Belize-Guatemala territorial dispute and its implications for conservation

Belize-Guatemala territorial dispute and its implications for conservation

  • Belize-Guatemala territorial dispute and its implications for conservation

by Arlenie Perez, Chuang Chin-Ta and Farok Afero 


History of the Belizean Territory


Belize, a small English-speaking nation in Central America, formerly known as British Honduras, was first inhabited by the Mayas who still live in different parts of the country today. They were the native inhabitants of southern Mexico, Belize, Guatemala, El Salvador and northern Honduras. The Spanish,  who colonized  most  of Central  and South  America  since the 14th   century, claimed Belize, as granted to them by the Pope (Leader of the Catholic Church). However, they never settled in Belizean territory as they failed to permanently subdue the Mayas. On the sea, the Belize barrier reef allowed British pirates to hide and rob Spanish ships while they were on their way out of South America. In 1670 however, the Treaty of Madrid ended piracy and the British settled to cut logwood but then switched to mahogany. Logwood was used to supply the dye industry in Europe in colonial days. Mahogany is a hard precious wood used to make furniture the latter required them to move farther inland to import more Africans as slaves.


At this point however, the Spanish still maintained a claimed over Belizean territory and attacked the British settlers on different occasions. Yet, in 1763 and 1783, the Spanish granted rights to the British to cut and export logwood from the Rio Hondo River to the Belize River though the Treaty of Versailles  and up to the Sibun River in 1786 (Figure  1). However, “they were not allowed to build forts, to govern themselves, to engage in agriculture, or to do any work other than woodcutting. In addition, this Treaty gave the Spanish the right to inspect the settlement” , which they did between 1787 and 1796, but the outbreak of war in Europe ended those inspections. Consequently,  while still acknowledging  Spain’s claim of sovereignty over Belizean territory,  the British  settlers  established  “de  facto”  sovereignty  at  the  beginning  of  the  19th century and extended the limits set by the 1786 agreement. The Spanish attacks continued until 1798 which marked the last attack, as the British won what is known today as the Battle of St. George’s Caye. By the 1820s, when various countries in Latin American became independent from Spain, the 4,000 British settlers in Belize had penetrated as far as the Sarstoon River.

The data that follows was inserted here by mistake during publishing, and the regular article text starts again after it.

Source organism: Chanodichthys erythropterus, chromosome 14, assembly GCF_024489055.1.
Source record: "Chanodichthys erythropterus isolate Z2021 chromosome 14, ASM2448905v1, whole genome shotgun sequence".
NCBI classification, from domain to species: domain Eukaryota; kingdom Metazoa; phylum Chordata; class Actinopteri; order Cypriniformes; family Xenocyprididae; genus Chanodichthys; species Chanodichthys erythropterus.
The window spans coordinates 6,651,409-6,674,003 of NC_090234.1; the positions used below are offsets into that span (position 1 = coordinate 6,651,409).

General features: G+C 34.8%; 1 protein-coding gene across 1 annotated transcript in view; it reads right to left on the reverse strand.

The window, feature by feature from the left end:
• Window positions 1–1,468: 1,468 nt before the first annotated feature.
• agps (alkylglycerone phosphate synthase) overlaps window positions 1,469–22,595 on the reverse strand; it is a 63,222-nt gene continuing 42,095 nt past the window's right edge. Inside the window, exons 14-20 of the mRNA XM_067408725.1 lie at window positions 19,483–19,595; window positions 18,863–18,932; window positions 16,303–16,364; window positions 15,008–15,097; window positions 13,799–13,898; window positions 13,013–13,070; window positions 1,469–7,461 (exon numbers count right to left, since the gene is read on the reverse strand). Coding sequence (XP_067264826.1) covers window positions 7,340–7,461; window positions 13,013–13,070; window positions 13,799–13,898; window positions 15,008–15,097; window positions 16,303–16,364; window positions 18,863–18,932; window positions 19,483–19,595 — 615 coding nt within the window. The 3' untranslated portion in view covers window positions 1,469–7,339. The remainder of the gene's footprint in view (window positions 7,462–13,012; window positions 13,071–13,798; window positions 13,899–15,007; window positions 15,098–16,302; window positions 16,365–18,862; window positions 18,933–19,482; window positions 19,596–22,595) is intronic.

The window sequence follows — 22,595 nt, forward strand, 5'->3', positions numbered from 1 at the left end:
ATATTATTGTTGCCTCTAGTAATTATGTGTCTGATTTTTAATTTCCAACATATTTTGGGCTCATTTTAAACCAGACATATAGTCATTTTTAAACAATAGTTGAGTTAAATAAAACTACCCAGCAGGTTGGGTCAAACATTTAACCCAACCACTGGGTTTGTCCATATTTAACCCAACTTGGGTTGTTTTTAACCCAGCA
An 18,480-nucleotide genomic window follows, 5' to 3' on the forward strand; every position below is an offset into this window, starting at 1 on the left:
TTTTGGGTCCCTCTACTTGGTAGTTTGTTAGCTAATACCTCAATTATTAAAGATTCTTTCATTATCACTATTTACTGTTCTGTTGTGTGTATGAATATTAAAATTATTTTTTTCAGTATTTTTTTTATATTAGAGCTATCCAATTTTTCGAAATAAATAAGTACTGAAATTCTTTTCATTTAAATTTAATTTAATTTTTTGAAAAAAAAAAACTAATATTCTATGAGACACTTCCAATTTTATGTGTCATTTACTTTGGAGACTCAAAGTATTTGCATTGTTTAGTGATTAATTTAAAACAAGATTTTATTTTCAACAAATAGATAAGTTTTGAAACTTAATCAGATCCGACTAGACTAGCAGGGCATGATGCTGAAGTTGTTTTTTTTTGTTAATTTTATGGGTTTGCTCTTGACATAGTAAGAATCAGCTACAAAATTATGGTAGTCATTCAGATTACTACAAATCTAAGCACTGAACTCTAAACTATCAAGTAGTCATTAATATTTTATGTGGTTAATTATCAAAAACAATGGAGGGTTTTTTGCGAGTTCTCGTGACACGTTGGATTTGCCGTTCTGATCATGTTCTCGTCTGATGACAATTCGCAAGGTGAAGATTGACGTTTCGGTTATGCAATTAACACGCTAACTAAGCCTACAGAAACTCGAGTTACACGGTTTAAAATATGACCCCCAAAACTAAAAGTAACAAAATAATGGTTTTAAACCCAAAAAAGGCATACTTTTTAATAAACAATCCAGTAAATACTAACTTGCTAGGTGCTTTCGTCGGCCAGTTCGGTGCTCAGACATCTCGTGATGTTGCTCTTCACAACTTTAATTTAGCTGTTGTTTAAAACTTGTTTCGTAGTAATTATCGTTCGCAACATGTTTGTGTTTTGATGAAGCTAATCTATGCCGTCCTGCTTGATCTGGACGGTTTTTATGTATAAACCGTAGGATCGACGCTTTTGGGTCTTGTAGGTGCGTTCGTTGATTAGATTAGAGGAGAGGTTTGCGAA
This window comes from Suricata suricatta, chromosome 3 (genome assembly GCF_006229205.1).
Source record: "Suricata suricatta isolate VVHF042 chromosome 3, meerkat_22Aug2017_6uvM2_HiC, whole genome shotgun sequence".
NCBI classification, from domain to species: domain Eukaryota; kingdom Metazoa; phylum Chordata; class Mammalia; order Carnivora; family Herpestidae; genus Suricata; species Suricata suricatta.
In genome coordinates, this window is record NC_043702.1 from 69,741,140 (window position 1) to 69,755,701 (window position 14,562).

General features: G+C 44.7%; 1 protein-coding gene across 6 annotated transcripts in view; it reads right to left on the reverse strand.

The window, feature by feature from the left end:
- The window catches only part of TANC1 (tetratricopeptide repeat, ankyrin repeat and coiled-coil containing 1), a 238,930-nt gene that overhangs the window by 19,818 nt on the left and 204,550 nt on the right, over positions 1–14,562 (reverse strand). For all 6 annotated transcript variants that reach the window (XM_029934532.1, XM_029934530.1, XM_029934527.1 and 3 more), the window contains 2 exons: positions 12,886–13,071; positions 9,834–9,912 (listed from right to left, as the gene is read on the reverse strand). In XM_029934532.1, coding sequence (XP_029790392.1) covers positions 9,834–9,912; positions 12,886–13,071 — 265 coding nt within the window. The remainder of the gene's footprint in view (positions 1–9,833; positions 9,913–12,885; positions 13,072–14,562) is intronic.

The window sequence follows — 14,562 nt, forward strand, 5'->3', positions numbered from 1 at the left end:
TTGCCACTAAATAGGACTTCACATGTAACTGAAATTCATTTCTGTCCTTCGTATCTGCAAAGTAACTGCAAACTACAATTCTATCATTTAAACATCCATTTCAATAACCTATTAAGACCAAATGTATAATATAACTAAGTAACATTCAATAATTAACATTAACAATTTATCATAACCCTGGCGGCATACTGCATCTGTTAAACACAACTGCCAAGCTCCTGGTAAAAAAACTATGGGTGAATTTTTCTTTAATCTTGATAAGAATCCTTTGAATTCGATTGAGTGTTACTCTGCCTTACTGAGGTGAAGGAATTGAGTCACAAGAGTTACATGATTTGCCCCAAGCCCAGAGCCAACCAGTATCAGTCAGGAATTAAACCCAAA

The Guatemalan claim and negotiations


In  1839,  after  the  United  Provinces  of  Central  America  was  dissolved,  Guatemala  claimed sovereignty over Belize as an “inheritance” from Spain, a claim rejected by the British because neither Spain nor any Central American entity had ever occupied Belizean territory. The United Provinces of Central America was a union of Central American countries that had been colonized by Spain. In 1840, Britain declared that “the law of England shall be the law of the Colony of British Honduras.” However, not until 1862 did they officially declare Belize to be a British colony. In 1859, Britain and Guatemala signed a treaty, which, from the British point of view, defined the current boundaries between Belize and Guatemala. From the Guatemalan point of view, it was a treaty of cession where Guatemala gave up right to the land. For it to take effect, Britain had to help build a cart road to improve communications between Guatemala and the Atlantic Coast. This road was never built and Guatemala claimed the treaty was broken. In the years that followed, Britain  offered  cash  settlement  and  proposed  alternatives  such  as  a  railway  link,  but  no agreement was ever finalized.


In 1933, the two countries placed concrete monuments to mark the boundary line, as defined by the 1859 Treaty between British Honduras and the Republic of Guatemala. In 1940, Guatemala declared the 1859 treaty void. In 1945, the new Guatemalan constitution declared Belize to be part of Guatemalan territory and threatened to invade Belize. Similar threats occurred in 1972, 1975 and 1977, each time an increased British military presence prevented the invasions. By the 1950s however, Belize’s population had increased to 60,000. This consisted of the indigenous Maya, the British, the Africans, and their descendants, successive waves of migration had added Indian, Garifuna, Mestizo, West Indian, and other residents—a new people now called Belizeans who wanted independence. The Independence movement grew rapidly and by 1961, following the U.N. Declaration on the Granting of Independence to Colonial Countries and Peoples, Britain agreed that Belize could proceed to independence whenever it so desired. The Guatemalan claim, however, prevented this from happening.


In 1962, Belizean representatives along with a British delegation initiated direct negotiations with Guatemala and in 1963, Britain agreed to a new self-government constitution for Belize. Subsequently, Guatemala broke off diplomatic relations with Britain until 1985. For reasons not clearly established, in 1973, the country’s name was officially changed to Belize. The 1975 UN General Assembly resolution affirming Belize’s right to independence with all its territory was rejected by Guatemala. Belize continued to seek support from other countries which it gained by 1980 when 139 countries voted in favor, with seven abstentions and none against. Guatemala refused to vote. Belize gained independence in 1981.


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How to Cite:


Perez, A., Chin-Ta, C., & Afero, F. (2009). Belize-Guatemala territorial dispute and its implications for conservation. Tropical Conservation Science.  Retrieved 1, 2, from

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